Cotton sets a record
By James Faucett l Art by Angelina Bellebuono
Years ago, the late Rutledge farmer Walter Bonny Shepherd made a prediction – that his son would see yields of more than three bales of cotton per acre.
Mark Shepherd didn’t see how it could get better than the two-and-a-half the family saw in 1982.
"But it did," he said last month.
This season, some of his fields have reached that milestone in what is turning out to be a boom year for cotton.
According to the USDA, 8 million bales have been ginned in the U.S. this season through November 1, compared to 2.3 million for the same period last year. In Georgia, 806,000 have been ginned, versus 209,000 last year.
The USDA projects that the U.S. will produce 18.4 million bales for 2010, versus 12.2 million last year. Georgia is expected to produce 2.2 million bales, compared to 1.9 million for 2009.
And prices are at historic levels.
This fall, cotton futures have reached about $1.50 for a pound, according to Don Shurley, a cotton economist with the University of Georgia. Cotton closed Nov. 15 at just under $1.40.
And it appeared to have hit an all-time high of $1.5723 in intra-day trading on Nov. 10, according to Lee Underwood of the Intercontinental Exchange (ICE), though the price ultimately closed lower for the day.
“These are the highest prices since we started keeping records,” Shurley said, adding that they go back to 1876.
Richey Seaton of the Georgia Cotton Commission said the high prices are essentially due to a low inventory.
In years past, he said, there had been heavy cotton stocks in other parts of the world, though not quite as much in the U.S., which had reduced its cotton acreage overall by around 40 percent.
Because acreage reductions both in the U.S. and in the rest of the world had reduced the oversupply, the industry had hoped for higher prices last year. However, because of the state of the economy and decreased spending, cotton wasn’t being sold.
Acreage reductions and weather problems in China – the largest consumer and producer of cotton in the world – the recent flooding in Pakistan, and tight supplies in India, which halted its exports, have also squeezed stocks, Seaton said.
“Now, we’ve worked into a situation where cotton supplies are extremely tight and just about as soon as it’s harvested it’s being sold and manufactured,” he said. “The price is directly correlated to demand, and as tight as stocks are, it has pushed the price up to these levels.”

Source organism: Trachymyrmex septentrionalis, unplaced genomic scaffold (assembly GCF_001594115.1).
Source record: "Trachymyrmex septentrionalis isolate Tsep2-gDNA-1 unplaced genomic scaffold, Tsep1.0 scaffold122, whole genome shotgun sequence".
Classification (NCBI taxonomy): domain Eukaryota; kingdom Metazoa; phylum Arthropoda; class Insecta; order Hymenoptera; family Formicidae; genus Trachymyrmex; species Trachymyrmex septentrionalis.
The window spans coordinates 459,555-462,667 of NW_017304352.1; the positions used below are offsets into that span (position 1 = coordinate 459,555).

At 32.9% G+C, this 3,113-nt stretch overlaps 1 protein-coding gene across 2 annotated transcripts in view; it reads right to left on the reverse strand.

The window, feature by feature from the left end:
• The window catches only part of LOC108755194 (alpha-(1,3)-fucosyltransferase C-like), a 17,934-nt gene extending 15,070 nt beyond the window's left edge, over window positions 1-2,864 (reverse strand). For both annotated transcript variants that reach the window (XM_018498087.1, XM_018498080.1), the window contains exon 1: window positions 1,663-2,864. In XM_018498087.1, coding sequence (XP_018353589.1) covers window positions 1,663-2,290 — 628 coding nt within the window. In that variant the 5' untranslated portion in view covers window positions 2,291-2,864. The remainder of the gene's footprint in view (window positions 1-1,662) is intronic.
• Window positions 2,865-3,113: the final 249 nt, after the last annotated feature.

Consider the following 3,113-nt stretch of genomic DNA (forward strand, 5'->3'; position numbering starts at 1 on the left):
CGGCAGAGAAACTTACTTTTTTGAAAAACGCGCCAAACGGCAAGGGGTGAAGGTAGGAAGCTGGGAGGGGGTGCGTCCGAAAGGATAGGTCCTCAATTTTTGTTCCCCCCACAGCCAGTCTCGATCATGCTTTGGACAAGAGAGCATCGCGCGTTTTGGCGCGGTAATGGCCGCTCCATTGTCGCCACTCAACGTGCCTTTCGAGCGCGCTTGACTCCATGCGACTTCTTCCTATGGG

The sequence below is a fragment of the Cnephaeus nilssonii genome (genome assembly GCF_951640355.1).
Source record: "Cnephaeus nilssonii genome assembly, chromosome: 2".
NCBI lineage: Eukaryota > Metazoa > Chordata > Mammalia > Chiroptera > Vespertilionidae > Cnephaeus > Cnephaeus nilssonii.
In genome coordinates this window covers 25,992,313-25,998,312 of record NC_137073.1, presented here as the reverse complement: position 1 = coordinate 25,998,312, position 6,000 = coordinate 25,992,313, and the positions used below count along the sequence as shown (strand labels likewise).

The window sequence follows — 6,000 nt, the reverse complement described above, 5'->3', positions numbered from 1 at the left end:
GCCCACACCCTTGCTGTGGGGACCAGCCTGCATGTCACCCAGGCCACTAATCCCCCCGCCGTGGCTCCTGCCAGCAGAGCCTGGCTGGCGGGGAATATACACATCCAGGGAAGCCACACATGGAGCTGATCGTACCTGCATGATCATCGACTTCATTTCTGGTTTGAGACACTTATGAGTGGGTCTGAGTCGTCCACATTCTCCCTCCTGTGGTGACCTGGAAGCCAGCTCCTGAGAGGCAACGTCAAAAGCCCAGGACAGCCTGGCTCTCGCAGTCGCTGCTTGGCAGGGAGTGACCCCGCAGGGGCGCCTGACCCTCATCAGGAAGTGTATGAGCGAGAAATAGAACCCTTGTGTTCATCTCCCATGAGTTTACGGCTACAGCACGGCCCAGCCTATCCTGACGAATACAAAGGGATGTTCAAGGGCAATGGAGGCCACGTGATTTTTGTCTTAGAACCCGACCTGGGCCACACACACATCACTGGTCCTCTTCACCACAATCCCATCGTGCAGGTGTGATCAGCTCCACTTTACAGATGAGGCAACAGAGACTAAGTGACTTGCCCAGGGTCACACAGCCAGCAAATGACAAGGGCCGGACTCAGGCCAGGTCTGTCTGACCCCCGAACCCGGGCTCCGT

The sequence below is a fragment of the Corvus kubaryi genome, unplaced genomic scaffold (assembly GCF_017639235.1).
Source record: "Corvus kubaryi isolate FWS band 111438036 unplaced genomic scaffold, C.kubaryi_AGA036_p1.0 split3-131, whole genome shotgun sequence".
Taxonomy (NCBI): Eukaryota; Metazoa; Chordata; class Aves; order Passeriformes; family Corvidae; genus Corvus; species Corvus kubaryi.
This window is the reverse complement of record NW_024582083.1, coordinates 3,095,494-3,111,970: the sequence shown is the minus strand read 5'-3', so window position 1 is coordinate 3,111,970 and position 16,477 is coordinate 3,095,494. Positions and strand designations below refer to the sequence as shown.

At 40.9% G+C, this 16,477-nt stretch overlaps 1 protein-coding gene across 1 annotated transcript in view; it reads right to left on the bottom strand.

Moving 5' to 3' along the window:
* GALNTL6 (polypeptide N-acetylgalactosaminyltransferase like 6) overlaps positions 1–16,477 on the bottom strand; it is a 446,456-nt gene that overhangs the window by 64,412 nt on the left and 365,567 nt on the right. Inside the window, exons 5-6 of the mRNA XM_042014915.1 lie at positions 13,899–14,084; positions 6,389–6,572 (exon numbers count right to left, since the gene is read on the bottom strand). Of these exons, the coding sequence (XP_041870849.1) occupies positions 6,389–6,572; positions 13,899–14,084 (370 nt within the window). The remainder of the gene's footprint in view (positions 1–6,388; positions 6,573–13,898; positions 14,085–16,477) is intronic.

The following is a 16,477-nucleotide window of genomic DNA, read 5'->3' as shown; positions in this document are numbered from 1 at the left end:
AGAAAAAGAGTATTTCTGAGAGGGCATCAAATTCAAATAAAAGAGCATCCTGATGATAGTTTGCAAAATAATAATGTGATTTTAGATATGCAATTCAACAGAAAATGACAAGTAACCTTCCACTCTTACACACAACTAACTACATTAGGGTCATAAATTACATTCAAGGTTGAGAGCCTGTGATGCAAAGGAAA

Helping with this year’s local bumper crop was near-perfect weather for cotton, according to Shepherd and John Ruark, who with his family runs the Bostwick Cotton Gin and grows about 800 acres of cotton, among other things. A handful of families are the main cotton producers locally.
“We were one or two rains from a perfect growing season,” Ruark said.
Shepherd and Ruark each also acknolwedged new technologies in seed varieties and a tillage method that reduces the water needed to grow cotton as playing roles in the high local yield.
To keep up with demand, Ruark and his family have been running the gin for 10 to 11 hours every day except Sunday, he said.
“We’ve already ginned more this year than we did the whole crop last year,” he said. He estimated they had ginned 2,500 bales through the first week of November, versus about 1,000 total bales last season.
“It’s just an unbelievable crop year for us,” he said.
While the higher prices are a good thing, Ruark said, most farmers probably won’t see the full benefit, having sold back when cotton was $0.70 or $0.80 a pound, already a good price.
“Nobody pictured cotton going to $1.35 or $1.40 a pound,” he said.
Shepherd, meanwhile, said it meant a lot that cotton farmers could "get back on track," having had two bad years in a row.
“We were really needing a good one,” he said.
Improvements in technology like the ones that helped this year were why his father predicted more than three bales an acre someday, Shepherd said. This year turned out to be the best the family has ever had.
“I wish he could have seen it,” he said.
Printed in the 12-2-10 edition